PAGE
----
The term “okupa” is a Spanish word that refers to a person who occupies or squats in a property without legal permission or ownership rights. In English, the term “okupa” is often translated as “squatter” or “occupier.” The process of evicting someone in Spain typically follows a legal procedure. The exact steps can vary depending on the circumstances and the type of tenancy agreement in place. Here is a general outline of the legal steps involved in evicting someone in Spain:

  1. Preparing a written notice: The first step is to prepare a written notice informing the tenant of the intention to evict. The notice should include the reasons for the eviction and a deadline for the tenant to vacate the property. The notice should be delivered to the tenant in person or through certified mail with acknowledgment of receipt.
  2. Filing a lawsuit: If the tenant fails to vacate the property within the specified deadline, the next step is to file a lawsuit with the competent court. The lawsuit should include all relevant documentation, such as the lease agreement, the written notice, and any evidence supporting the eviction.
  3. Court proceedings: Once the lawsuit is filed, the court will schedule a hearing where both the landlord and the tenant can present their arguments and evidence. The court will then issue a ruling based on the merits of the case.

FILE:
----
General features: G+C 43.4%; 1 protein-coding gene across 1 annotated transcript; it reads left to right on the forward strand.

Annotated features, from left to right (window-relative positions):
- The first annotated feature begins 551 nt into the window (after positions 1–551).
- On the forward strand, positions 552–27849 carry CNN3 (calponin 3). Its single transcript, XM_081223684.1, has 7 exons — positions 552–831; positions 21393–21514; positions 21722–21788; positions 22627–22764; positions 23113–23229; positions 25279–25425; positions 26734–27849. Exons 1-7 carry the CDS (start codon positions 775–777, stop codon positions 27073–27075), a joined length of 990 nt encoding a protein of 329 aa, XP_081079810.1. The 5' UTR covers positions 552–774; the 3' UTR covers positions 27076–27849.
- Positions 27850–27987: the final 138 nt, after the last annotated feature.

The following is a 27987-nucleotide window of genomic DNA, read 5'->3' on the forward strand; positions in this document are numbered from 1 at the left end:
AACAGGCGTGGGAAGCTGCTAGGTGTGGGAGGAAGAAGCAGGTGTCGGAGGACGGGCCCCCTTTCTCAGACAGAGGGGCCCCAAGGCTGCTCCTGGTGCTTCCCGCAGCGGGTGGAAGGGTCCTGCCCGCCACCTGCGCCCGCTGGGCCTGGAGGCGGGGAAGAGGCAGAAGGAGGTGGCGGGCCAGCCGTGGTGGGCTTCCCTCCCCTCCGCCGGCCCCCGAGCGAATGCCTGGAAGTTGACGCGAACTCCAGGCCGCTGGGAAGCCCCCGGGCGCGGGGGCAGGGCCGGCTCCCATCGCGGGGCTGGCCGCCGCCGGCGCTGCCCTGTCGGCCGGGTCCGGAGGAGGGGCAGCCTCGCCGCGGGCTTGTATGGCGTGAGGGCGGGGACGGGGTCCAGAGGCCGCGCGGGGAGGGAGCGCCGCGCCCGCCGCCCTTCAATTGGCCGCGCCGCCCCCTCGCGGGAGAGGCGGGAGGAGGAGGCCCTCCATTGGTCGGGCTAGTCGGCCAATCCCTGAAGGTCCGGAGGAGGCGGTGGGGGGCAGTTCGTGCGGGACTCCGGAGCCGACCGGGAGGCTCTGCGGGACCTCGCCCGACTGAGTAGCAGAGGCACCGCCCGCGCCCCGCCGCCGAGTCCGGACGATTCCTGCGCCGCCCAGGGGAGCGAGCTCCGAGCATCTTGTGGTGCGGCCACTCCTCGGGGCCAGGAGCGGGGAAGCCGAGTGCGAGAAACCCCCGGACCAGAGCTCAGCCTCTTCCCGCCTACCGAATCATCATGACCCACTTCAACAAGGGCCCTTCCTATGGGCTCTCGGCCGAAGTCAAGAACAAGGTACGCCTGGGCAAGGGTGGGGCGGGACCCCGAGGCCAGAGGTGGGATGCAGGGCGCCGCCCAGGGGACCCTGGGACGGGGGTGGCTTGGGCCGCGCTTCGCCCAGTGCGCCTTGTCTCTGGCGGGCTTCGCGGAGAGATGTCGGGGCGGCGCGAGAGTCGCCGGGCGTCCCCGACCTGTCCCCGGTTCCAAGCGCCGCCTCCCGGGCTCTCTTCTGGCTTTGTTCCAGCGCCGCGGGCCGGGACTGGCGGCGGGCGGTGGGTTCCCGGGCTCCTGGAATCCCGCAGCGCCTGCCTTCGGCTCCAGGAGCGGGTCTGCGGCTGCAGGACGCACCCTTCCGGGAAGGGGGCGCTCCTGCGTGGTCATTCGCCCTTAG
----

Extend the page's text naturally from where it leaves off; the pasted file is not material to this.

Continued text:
4. Eviction order: If the court rules in favor of the landlord, it will issue an eviction order. The order specifies a date by which the tenant must vacate the property. It is important to note that only an authorized court officer can execute the eviction.
  5. Enforcement of the eviction order: After the specified date in the eviction order has passed, the court officer will enforce the eviction by physically removing the tenant from the property if necessary. The landlord should be present during this process, along with the court officer.
It’s important to consult with a qualified attorney who specializes in landlord-tenant law in Spain to ensure that you follow the correct legal procedure in your specific situation. T he laws and procedures may vary depending on the region, so it’s essential to seek professional legal advice for accurate guidance.
If you own a property in Spain and have any concerns or doubts about this procedure or even the possibility of this happening, you can email us at or call us on +34 868 707 917.